sexta-feira, julho 12, 2019

"Most thinking stops at stage one"

Há anos que uso a metáfora do jogador amador de bilhar que só pensa na próxima jogada sem medir as consequências do que defende nas jogadas seguintes. Sim, karma is a bitch!
"When I was an undergraduate studying economics under Professor Arthur Smithies of Harvard, he asked me in class one day what policy I favored on a particular issue of the times. Since I had strong feelings on that issue, I proceeded to answer him with enthusiasm, explaining what beneficial consequences I expected from the policy I advocated.
"And then what will happen?" he asked.
The question caught me off guard. However, as I thought about it, it became clear that the situation I described would lead to other economic consequences, which I then began to consider and to spell out.
"And what will happen after that?" Professor Smithies asked.
As I analyzed how the further economic reactions to the policy would unfold, I began to realize that these reactions would lead to consequences much less desirable than those at the first stage, and I began to waver somewhat.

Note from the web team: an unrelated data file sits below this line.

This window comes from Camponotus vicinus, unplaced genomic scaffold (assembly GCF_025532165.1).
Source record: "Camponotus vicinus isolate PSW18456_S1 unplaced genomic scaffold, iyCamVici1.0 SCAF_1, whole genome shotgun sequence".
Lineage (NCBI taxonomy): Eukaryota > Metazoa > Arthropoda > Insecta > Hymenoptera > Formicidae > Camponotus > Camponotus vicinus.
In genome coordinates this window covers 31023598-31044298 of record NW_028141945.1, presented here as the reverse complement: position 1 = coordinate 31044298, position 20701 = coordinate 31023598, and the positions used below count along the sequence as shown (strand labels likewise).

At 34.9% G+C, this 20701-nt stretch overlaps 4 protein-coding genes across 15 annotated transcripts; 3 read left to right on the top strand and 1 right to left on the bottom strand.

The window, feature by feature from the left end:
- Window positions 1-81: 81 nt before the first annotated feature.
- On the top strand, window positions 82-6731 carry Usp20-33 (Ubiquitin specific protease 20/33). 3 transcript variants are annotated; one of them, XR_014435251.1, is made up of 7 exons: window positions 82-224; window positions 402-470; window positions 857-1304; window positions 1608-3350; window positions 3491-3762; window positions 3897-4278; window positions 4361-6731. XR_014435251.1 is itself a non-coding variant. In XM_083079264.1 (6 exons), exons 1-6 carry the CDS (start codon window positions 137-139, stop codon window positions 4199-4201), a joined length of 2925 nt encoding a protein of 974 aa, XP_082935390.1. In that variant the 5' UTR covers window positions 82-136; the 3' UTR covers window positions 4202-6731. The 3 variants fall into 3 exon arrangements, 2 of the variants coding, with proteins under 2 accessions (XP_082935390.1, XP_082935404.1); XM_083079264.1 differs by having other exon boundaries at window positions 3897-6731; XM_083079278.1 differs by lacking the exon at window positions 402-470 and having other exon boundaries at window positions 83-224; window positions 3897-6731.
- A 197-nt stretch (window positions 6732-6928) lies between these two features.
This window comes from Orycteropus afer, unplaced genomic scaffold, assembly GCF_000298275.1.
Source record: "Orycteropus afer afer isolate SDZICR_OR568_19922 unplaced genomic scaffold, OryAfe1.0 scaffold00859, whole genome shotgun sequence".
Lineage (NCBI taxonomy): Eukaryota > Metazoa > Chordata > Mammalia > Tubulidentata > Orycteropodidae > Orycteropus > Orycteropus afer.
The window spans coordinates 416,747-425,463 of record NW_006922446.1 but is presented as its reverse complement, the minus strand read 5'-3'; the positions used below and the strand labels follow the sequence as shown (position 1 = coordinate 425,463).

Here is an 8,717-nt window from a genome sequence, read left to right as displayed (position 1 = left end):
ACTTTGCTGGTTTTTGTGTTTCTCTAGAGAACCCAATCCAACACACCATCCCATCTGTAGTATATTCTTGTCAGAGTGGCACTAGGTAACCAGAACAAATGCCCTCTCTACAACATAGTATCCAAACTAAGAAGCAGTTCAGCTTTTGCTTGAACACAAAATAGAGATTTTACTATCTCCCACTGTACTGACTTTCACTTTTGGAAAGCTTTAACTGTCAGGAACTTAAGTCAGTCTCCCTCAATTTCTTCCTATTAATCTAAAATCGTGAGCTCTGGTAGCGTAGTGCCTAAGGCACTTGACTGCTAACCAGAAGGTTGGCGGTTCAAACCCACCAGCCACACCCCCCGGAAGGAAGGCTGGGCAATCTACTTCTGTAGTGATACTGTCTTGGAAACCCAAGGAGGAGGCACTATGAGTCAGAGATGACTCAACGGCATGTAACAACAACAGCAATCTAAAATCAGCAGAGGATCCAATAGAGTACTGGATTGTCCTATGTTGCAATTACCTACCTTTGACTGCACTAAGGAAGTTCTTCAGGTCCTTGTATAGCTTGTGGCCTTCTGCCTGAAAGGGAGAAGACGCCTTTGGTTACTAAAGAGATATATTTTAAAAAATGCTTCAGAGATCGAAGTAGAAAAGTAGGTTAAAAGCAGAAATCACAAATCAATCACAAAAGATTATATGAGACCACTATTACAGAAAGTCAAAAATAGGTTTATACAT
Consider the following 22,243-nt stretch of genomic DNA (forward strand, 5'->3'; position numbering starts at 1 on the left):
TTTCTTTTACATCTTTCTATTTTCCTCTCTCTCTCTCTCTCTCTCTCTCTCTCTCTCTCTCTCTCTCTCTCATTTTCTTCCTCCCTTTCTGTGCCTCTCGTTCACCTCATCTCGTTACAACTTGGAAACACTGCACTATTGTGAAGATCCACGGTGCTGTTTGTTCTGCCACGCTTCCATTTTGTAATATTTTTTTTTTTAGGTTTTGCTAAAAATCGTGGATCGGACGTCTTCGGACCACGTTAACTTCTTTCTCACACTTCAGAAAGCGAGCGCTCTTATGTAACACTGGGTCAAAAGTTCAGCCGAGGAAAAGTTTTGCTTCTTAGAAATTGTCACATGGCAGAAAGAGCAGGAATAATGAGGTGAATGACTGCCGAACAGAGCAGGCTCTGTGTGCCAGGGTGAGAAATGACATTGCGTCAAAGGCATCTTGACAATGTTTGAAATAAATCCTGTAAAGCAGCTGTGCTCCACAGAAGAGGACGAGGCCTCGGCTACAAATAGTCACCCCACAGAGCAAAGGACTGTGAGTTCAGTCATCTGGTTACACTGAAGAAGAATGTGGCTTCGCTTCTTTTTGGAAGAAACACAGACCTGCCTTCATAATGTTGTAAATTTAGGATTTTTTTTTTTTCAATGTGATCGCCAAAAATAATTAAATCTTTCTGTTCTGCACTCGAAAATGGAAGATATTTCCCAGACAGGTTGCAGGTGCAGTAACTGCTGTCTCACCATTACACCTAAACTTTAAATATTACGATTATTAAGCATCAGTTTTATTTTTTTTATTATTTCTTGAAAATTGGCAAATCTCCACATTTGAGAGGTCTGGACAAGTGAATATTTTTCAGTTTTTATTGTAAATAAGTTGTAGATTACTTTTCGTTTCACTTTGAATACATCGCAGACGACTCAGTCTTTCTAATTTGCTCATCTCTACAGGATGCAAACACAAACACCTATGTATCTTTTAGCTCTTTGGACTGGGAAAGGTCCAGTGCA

"And then what will happen?" Smithies persisted.
By now I was beginning to see that the economic reverberations of the policy I advocated were likely to be pretty disastrous—and, in fact, much worse than the initial situation that it was designed to improve.
Simple as this little exercise may sound, it goes further than most economic discussions about policies on a wide range of issues. Most thinking stops at stage one. In recent years, former economic advisers to presidents of the United States—from both political parties—have commented publicly on how little thinking ahead about economic consequences went into decisions made at the highest level."
Trecho retirado de " Applied Economics - Thinking Beyond Stage One" de Thomas Sowell.

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